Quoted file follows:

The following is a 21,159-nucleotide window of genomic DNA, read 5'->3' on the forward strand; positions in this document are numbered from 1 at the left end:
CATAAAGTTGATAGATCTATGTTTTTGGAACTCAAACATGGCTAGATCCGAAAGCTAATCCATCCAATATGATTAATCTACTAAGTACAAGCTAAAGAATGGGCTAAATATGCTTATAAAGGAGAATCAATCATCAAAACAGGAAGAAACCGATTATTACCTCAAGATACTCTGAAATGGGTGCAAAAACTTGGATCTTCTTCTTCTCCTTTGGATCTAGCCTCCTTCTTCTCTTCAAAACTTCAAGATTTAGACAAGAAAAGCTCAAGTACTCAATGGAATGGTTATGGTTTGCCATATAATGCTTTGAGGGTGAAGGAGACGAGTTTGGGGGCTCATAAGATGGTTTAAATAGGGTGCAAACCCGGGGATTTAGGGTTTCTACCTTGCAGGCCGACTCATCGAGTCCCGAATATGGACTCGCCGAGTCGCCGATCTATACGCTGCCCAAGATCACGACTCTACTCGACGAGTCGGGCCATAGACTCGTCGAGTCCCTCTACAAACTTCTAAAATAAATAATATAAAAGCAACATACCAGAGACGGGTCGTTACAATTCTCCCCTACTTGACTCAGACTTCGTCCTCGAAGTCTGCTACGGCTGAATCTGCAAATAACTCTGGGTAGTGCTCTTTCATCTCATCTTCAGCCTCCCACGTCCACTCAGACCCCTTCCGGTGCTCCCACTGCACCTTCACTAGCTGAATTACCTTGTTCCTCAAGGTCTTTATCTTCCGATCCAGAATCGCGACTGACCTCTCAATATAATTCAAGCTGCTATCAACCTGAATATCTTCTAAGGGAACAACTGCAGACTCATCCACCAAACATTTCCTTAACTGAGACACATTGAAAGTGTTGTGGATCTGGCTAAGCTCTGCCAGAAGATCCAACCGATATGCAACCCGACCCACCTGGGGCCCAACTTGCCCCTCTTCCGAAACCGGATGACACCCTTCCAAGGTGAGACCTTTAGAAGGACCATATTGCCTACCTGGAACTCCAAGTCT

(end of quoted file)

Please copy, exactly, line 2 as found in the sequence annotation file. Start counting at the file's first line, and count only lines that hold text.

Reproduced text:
CATAAAGTTGATAGATCTATGTTTTTGGAACTCAAACATGGCTAGATCCGAAAGCTAATCCATCCAATATGATTAATCTACTAAGTACAAGCTAAAGAATGGGCTAAATATGCTTATAAAGGAGAATCAATCATCAAAACAGGAAGAAACCGATTATTACCTCAAGATACTCTGAAATGGGTGCAAAAACTTGGATCTTCTTCTTCTCCTTTGGATCTAGCCTCCTTCTTCTCTTCAAAACTTCAAGATTTAGACAAGAAAAGCTCAAGTACTCAATGGAATGGTTATGGTTTGCCATATAATGCTTTGAGGGTGAAGGAGACGAGTTTGGGGGCTCATAAGATGGTTTAAATAGGGTGCAAACCCGGGGATTTAGGGTTTCTACCTTGCAGGCCGACTCATCGAGTCCCGAATATGGACTCGCCGAGTCGCCGATCTATACGCTGCCCAAGATCACGACTCTACTCGACGAGTCGGGCCATAGACTCGTCGAGTCCCTCTACAAACTTCTAAAATAAATAATATAAAAGCAACATACCAGAGACGGGTCGTTACAATTCTCCCCTACTTGACTCAGACTTCGTCCTCGAAGTCTGCTACGGCTGAATCTGCAAATAACTCTGGGTAGTGCTCTTTCATCTCATCTTCAGCCTCCCACGTCCACTCAGACCCCTTCCGGTGCTCCCACTGCACCTTCACTAGCTGAATTACCTTGTTCCTCAAGGTCTTTATCTTCCGATCCAGAATCGCGACTGACCTCTCAATATAATTCAAGCTGCTATCAACCTGAATATCTTCTAAGGGAACAACTGCAGACTCATCCACCAAACATTTCCTTAACTGAGACACATTGAAAGTGTTGTGGATCTGGCTAAGCTCTGCCAGAAGATCCAACCGATATGCAACCCGACCCACCTGGGGCCCAACTTGCCCCTCTTCCGAAACCGGATGACACCCTTCCAAGGTGAGACCTTTAGAAGGACCATATTGCCTACCTGGAACTCCAAGTCT